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Xiao-Hong Wen, Tomoki Isayama, Alexandre Pertzev, Rameshwar K Sharma, Clint L Makino, Teresa Duda; Bicarbonate Regulates Cyclic GMP Synthesis in Retinal Rods and Cones. Invest. Ophthalmol. Vis. Sci. 2014;55(13):3032. doi: https://doi.org/.
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Bicarbonate, which plays a crucial role in physiological pH buffering, also regulates the catalytic activities of some membrane guanylate cyclases. To test for such a role in photoreceptors, we determined the effect of bicarbonate on ROS-GC1 and ROS-GC2 guanylate cyclase activities in biochemical assays and in single cell recordings of salamander rods and cones.
Bovine ROS-GC1, ROS-GC2, or a variety of truncated mutants of ROS-GC1 were transiently expressed in COS cells and catalytic activities were evaluated in the presence of bicarbonate. In some experiments GCAP1 or 2 was added at low calcium. The suction electrode method was used to record flash responses of single salamander rods and cones while exposing them to bicarbonate or to Ringer’s equilibrated with a high concentration of carbon dioxide.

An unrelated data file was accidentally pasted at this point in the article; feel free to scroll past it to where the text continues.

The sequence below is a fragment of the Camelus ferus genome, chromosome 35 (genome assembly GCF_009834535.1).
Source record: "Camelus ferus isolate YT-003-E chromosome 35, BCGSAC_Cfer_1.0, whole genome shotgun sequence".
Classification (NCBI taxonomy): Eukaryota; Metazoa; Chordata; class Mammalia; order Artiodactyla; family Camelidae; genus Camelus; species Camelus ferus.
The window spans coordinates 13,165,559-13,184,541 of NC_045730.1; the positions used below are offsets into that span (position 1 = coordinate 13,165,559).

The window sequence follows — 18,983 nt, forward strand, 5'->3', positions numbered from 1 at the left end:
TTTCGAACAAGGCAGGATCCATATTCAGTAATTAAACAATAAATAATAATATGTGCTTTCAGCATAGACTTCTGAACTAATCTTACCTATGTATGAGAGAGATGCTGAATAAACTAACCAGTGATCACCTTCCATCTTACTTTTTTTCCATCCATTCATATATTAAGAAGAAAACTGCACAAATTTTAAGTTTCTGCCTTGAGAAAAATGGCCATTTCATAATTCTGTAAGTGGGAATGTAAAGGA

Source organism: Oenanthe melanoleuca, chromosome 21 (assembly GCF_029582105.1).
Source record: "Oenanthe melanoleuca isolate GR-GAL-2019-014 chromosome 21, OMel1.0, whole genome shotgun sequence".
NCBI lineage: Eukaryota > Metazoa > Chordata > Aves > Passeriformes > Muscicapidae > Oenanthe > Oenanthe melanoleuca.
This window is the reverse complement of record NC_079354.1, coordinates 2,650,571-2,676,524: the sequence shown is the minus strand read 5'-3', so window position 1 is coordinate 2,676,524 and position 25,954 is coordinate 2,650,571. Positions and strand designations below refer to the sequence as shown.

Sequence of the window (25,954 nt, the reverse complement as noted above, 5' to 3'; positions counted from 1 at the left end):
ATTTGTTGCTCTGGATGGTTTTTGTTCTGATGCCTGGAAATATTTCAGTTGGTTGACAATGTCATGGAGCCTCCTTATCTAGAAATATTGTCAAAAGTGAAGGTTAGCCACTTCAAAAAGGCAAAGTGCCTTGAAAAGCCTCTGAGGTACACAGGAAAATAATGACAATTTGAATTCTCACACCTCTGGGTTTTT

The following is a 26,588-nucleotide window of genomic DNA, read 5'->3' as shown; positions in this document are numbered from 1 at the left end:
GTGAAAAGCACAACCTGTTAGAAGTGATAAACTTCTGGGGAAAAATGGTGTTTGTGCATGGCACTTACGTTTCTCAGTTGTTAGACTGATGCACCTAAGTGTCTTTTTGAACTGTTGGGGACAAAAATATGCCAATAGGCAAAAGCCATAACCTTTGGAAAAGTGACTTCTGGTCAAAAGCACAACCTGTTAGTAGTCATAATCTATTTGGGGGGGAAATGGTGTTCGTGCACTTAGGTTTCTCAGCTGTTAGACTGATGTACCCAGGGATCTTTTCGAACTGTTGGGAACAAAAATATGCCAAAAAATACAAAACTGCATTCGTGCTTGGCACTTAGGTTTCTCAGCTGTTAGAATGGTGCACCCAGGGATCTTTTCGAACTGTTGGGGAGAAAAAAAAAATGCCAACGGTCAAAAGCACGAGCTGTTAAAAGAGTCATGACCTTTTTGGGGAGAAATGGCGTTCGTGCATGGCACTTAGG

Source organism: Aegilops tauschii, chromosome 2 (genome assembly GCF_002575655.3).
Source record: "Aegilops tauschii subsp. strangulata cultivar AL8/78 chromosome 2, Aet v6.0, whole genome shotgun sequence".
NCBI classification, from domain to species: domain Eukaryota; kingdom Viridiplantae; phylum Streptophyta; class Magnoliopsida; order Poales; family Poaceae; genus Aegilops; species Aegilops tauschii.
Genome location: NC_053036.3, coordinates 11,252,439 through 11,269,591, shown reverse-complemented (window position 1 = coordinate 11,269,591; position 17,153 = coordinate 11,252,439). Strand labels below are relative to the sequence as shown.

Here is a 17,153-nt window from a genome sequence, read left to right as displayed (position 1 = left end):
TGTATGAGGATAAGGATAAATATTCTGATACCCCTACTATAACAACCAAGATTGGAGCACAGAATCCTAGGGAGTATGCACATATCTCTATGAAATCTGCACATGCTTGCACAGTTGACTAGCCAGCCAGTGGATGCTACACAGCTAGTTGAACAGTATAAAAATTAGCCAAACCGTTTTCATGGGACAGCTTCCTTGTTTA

Bicarbonate increased the activities of ROS-GC1 and 2 by three to four-fold with an EC50 of ~30 to 40 mM. Furthermore, bicarbonate and GCAPs stimulated ROS-GC activity synergistically at low calcium. In single cell recordings, the addition of bicarbonate increased circulating current by as much as two-fold in rods and red cones attached to large pieces of retina. Ringer’s with a high concentration of carbon dioxide also increased the circulating current in red cones but the effect was not as readily reversible as that of bicarbonate.
By stimulating the basal rate of cyclic GMP synthesis, bicarbonate increases the circulating current and the size of the photon response. Since bicarbonate and GCAPs regulate guanylate cyclase activity synergistically, bicarbonate could also affect photon response kinetics. These results suggest that bicarbonate provides an additional mechanism of phototransduction modulation.
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